In the realm of live electronic music, an intricate visual production can be as defining (or more) an element of an artist’s set as the music itself. An artist’s decision to eschew any video or lighting component whatsoever is, therefore, quite the statement. As the sun set on Coachella’s second day, Four Tet shrugged off the visual effects at his disposal, opting to perform his entire slot in front of the Mojave tent’s black screens. With no other stimuli competing for attention, Four Tet’s eclectic selection of experimental house and garage-infused tech took center stage, leaving a masterful impact on all in attendance.
Four Tet will play the Mojave tent from 7:35-8:35 PM on Saturday, April 20.
Chances are, those who catch Bassnectar’s closing Saturday night set at the Outdoor stage at this year’s Coachella won’t be seeing him for the first time. Over the last two decades, Lorin Ashton has cultivated one of dance music’s most dedicated fanbases. And, thanks to his high-octane brand of amorphous bass music and vibrantly chaotic visual productions, bass heads will attend as many of his shows as they feasibly can. However, Bassnectar’s set during the first week proved to be a unique experience in its own way.
2019 marks Ashton’s first Coachella appearance since he performed the Sahara tent six years ago, and the rare opportunity to witness the iconic artist from a spacious, open-air crowd is certainly one to be relished. During the first week, Bassnectar’s setlist echoed performances from one of his most beloved eras, the early 2010s. Perhaps due to his relatively brief time-slot, Ashton spent little time exploring his softer, more melodic influences. Instead, he opted to put forth formidable classics from his own catalogue alongside cuts from the likes of Gesaffelstein and a visually stunning, at times political, light show.
Bassnectar will close out the Outdoor stage at 12:05 AM on Saturday, April 20 (technically Sunday).
Featured image via Coachella 2019 by Charles Reagan.
Hot on the heels of his new EP, Reflective (Part 4), Bassnectar is bringing his resounding brand of bass to Indio Valley, for Coachella’s two-weekend 2019 iteration. Bassheads familiar with the depth of the producer’s catalogue can expect a high-octane amalgamation of celebrated Bassnectar throwbacks and comparatively newer cuts from the third and fourth installments of the Reflective series.
The low-end vibrations are sure to be in abundance during Bassnectar’s set, broadcasting live from Coachella’s Outdoor Theatre. View Coachella’s Weekend 1 live stream schedule in its entirety, here.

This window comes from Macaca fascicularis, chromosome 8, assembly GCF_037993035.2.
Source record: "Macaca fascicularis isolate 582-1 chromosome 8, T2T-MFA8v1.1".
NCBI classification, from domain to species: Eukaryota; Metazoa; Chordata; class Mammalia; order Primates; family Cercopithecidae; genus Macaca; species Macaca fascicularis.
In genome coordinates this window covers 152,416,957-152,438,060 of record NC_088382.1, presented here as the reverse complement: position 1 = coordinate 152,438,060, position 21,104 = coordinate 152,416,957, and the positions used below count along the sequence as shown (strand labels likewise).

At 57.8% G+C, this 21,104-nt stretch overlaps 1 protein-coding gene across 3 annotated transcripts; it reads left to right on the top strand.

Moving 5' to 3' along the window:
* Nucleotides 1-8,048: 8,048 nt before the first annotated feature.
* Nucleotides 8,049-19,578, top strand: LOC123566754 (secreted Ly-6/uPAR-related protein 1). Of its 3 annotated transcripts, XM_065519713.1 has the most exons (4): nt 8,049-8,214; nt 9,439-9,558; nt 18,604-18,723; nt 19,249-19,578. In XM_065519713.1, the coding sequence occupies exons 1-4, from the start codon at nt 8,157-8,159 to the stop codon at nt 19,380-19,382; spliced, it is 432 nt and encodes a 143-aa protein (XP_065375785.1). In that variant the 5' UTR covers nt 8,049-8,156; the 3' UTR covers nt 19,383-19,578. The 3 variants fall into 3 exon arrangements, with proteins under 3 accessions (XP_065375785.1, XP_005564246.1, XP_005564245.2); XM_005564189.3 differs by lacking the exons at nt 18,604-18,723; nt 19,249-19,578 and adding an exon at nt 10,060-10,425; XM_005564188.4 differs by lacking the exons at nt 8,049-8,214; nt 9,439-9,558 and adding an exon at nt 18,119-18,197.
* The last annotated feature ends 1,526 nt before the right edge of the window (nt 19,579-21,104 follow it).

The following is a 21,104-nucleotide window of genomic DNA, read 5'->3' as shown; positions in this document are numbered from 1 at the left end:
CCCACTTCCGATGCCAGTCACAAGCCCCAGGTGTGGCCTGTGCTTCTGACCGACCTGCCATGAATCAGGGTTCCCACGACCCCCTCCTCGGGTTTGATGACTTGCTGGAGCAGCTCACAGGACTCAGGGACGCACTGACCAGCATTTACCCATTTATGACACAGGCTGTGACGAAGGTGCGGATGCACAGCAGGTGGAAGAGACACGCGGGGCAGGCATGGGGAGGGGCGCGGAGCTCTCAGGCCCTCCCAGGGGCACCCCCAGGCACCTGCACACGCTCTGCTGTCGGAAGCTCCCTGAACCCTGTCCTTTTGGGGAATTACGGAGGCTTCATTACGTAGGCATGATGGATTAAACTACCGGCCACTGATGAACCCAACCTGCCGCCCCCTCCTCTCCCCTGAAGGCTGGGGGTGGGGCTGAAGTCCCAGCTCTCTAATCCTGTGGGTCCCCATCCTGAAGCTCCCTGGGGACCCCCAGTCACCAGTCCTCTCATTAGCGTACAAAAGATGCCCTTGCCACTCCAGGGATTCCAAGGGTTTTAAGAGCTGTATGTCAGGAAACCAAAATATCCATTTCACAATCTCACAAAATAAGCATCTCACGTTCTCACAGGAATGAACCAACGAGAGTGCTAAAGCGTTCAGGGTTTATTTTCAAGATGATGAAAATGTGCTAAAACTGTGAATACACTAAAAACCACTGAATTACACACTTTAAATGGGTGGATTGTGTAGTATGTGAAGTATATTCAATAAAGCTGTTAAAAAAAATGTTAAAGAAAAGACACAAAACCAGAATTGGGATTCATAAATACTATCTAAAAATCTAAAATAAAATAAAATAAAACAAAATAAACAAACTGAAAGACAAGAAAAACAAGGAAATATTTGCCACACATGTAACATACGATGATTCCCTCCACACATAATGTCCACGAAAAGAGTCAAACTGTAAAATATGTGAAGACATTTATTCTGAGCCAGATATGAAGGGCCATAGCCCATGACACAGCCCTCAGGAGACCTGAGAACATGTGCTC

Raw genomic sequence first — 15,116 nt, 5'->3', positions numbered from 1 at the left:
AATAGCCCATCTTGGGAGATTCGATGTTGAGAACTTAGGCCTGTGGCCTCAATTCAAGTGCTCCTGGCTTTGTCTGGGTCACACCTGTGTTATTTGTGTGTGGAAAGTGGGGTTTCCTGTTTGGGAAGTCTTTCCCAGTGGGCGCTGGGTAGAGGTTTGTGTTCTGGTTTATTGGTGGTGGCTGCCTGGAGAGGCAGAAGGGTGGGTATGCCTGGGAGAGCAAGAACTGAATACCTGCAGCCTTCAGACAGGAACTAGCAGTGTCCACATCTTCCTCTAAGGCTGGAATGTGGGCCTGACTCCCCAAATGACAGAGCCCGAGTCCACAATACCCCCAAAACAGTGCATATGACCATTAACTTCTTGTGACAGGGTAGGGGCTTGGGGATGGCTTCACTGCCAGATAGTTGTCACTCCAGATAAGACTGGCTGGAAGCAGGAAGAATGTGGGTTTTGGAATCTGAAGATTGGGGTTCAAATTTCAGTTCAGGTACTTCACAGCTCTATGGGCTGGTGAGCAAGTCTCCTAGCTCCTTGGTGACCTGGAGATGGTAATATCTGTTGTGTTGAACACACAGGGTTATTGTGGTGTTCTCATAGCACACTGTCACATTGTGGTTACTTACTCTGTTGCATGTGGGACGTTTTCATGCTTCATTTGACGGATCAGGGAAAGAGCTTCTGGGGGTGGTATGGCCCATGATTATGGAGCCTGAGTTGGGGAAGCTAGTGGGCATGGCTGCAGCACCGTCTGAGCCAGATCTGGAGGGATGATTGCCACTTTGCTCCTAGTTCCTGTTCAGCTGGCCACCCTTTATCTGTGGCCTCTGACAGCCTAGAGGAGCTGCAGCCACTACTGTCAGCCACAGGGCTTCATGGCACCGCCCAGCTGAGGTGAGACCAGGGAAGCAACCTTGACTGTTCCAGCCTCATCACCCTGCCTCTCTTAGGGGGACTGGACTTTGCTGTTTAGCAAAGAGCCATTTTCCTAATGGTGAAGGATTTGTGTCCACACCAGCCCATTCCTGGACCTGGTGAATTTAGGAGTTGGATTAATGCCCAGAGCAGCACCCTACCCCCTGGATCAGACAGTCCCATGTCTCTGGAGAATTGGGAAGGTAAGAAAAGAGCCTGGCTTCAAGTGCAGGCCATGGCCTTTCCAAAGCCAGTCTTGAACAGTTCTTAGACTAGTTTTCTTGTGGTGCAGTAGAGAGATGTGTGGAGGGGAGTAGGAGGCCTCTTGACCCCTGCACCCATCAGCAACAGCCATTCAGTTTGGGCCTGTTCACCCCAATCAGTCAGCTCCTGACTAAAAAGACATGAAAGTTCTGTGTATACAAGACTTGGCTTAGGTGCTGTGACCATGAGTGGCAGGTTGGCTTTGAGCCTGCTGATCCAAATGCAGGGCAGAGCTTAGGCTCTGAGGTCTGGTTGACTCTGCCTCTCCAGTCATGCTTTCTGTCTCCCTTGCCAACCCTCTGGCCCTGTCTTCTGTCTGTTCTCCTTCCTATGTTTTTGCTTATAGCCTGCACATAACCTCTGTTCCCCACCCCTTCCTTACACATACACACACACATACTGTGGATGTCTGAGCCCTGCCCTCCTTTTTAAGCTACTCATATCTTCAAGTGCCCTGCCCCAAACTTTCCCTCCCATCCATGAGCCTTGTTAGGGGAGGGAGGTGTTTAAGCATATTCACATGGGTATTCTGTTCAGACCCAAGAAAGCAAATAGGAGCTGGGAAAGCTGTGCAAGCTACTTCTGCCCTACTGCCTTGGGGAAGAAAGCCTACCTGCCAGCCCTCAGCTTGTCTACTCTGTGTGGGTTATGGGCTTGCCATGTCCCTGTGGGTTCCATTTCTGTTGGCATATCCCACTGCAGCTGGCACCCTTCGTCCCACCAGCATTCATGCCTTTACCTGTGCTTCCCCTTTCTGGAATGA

Coachella is ensuring those unable to attend this year’s installment of its painfully cool congregation of music and art can still soak up the excitement from home. The perennially pored-over affair has confirmed over 50 artists to be featured on the festival’s live stream schedule throughout its two-weekend duration (April 12 – 14/19 – 21), for the first time ever.
Since the festival’s inclusion of a second weekend in 2012, one-weekend streaming (typically the first) has been the standard. But this year, viewers can trace both first and second legs, with the latter, dubbed Coachella Curated, equipped with supplemental content in the form of “full Yuma Tent sets, performances and more.”
All times are listed as PST, and the number next to the performer denotes the streaming channel they’ll be featured on. See the full Coachella livestream schedule below.
Friday, April 12th: 04:15 p.m. – Hurray for the Riff Raff (2) 04:15 – Los Tucanes De Tijuana (3) 04:40 – Juaz (3) 05:10 – JPEGMAFIA (1) 05:40 – Mon Laferte (2) 05:45 – SG Lewis (3) 05:55 – Kacey Musgraves (1) 06:25 – Gorgon City (2) 06:30 – Calypso Rose (3) 06:45 – Jaden Smith (1) 07:20 – DVSN (3) 07:25 – Tierra Whack (2) 08:05 – Polo & Pan (3) 08:30 – BLACKPINK (1) 09:00 – Rüfüs Du Sol (2) 09:30 – Khruangbin (3) 09:35 – The 1975 (1) 10:30 – Janelle Monáe (1) 11:15 – Charlotte Gainsbourg (2) 11:25 – Childish Gambino (1) 11:30 – Nora En Pure (3) 12:00 a.m. – DJ Snake (2) 12:05 – Kayzo (3)
Saturday, April 13th: 04:15 p.m. – ARIZONA (1) 04:15 – Wallows (2) 04:15 – Jambinai (3) 04:35 – FKJ (3) 05:00 – Guava Island, A Childish Gambino Film (1,2,3) 06:00 – Mr. Eazi (2) 06:00 – Steady Holiday (3) 06:30 – The Interrupters (3) 06:40 – Mac DeMarco (2) 07:05 – Bazzi (1) 07:15 – Clozee (3) 07:30 – Sir (2) 07:50 – J Balvin (1) 07:55 – Virgil Abloh (2) 08:00 – Bob Moses (3) 08:25 – Maggie Rogers (2) 08:45 – Weezer (1) 08:50 – Gryffin (3) 09:15 – Christine and the Queens (2) 09:30 – Four Tet (3) 09:50 – Billie Eilish (1) 10:15 – Juice WRLD (2) 10:30 – Parcels (3) 11:00 – Tame Impala (1) 11:05 – Wiz Khalifa (2) 11:15 – Smino (3) 11:55 – Kid Cudi (2) 12:00 a.m. – Little Simz (3) 12:30 – Bassnectar (1)
Bassnectar is back, and bringing a healthy wallop of bass to streamers’ speakers via Reflective (Part 4), the latest installment in his storied EP series. The fourth offering in the Reflective saga is collaboratively indulgent, sourcing cameos from a number of artists, including Kailo, Born I, RD, PEEKABO, Sunru, and more. Reflective (Part 4) is blissfully unpredictable, from start to finish. Opening cut, “Irresistible Force,” takes a more muted approach than listeners might expect: the introductory track foregrounds a spoken female vocal, and lays the vocal atop a bed of undulating synths.
The first track on a production doesn’t define the musical effort’s overall tone—at least in Reflective (Part 4)‘s case. Resounding bass takes the sonic center stage on “Irresistible Force” sequel, “Dive.” Bassnectar doles out dubstep in all of its gravelly glory later in Reflective (Part 4). If streaming Reflective (Part 4) feels an explorative journey of musical proportions, that’s because, well, it is.